Ayelet Harpaz - voice, live electronics
Netochka Nezvanova - composition, processing, visuals
Two Autumns
September - November 2001
Three autumn haiku, were written in song form for solo voice specifically for the performance. These haiku were sung by Ayelet Harpaz and recorded at STEIM, and subsequently developed into a series of short electroacoustic compositions. We devised a simple structure with which to improvise upon using the processed sounds, which were entirely constructed with Ayelet's voice, live vocal sampling and close-microphone techniques. A simple yet highly effective live processed video section was developed consisting of a large sheet of textured glass placed upright, fixed with contact microphones and lit with a square of white light from a beamer. Ayelet `played` the sheet of glass, sending the glassy-metallic sound to be processed in the live mix, while a digital camera captured the shadows of her arm. Using a custom-developed video interface, the shadow was projected back on the screen with a midi-controlled delay resulting in a subtle effect of layered patterns, as if to suggest the evening shadows of leafless trees.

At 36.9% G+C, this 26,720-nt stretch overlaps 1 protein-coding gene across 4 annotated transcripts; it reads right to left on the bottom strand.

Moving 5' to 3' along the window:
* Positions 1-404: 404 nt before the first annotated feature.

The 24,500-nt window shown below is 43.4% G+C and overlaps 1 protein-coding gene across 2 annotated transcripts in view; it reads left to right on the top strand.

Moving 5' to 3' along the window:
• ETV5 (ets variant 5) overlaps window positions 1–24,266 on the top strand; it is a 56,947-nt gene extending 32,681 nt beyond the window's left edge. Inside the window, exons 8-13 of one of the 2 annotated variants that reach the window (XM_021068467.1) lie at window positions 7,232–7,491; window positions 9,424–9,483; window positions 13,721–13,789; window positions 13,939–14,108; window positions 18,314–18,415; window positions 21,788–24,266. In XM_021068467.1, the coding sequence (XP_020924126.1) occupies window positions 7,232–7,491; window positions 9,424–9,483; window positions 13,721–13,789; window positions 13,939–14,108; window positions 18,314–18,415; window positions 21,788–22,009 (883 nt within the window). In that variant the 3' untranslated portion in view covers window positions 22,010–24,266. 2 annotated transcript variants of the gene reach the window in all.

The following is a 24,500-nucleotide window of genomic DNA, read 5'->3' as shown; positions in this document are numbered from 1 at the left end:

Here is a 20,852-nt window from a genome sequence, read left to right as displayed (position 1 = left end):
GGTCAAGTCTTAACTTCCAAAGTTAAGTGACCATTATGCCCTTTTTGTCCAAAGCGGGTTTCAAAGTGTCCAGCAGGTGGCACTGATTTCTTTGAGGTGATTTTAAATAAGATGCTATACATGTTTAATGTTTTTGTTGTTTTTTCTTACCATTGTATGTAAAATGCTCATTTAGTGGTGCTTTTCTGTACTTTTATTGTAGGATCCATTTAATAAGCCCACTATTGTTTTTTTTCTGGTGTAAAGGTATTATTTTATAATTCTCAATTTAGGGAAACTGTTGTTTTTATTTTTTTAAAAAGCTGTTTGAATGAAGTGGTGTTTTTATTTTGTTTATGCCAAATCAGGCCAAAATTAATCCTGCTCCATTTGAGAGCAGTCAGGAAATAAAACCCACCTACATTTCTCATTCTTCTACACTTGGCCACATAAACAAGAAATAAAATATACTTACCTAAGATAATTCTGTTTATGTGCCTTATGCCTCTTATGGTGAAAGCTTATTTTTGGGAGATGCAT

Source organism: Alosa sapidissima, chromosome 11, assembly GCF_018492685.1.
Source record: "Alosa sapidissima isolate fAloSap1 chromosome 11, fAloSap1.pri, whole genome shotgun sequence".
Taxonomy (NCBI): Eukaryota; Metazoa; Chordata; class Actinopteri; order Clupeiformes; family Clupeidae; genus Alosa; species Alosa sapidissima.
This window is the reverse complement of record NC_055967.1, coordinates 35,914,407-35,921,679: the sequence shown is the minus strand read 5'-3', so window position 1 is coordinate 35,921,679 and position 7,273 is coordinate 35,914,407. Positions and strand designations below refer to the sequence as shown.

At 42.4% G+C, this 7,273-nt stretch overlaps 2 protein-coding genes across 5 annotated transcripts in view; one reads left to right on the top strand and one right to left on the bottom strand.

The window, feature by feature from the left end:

The duration of the piece was 40 minutes.
5th November Overtoom 301 Amsterdam, 6th November Theater Kikker Utrecht, together with Yannis Kyriakides.

I Keep Asking How Deep The Snow's Gotten
December 2001 - February 2002
The winter series was based on six haiku (as there are six sides to a snowflake), written and processed in a similar manner as for Two Autumns, yet now with more understanding of how we might use these techniques for further development in the performance process. During rehearsals we researched several possibilities of combining live voice processing using hardware and software with the pre-constructed audio compositions. A structure was developed according to the resulting material, that grew from the composed songs and electroacoustic work, extracting and focusing on the most musically interesting qualities and exploring cues to improvise upon. We discovered that as we developed a deeper understanding of our material, we began to play in many directions while maintaining a compositional structure, thus retaining qualities of form so important in traditional composition yet allowing the vitality of the momentary decision and surprise. A delicate video projection was developed in which the digital capture of the stage was transformed into a shifting blue ice-like pattern, projected onto the floor in front of the stage. We wore handmade costumes of clear plastic and grey silk dresses, offering a rather beautiful montage under the soft blue light.
The duration of the piece was 30 minutes
15th January Theater Kikker Utrecht,
26th January Overtoom 301 Amsterdam.

Spring: Still Unfurled
March - May 2002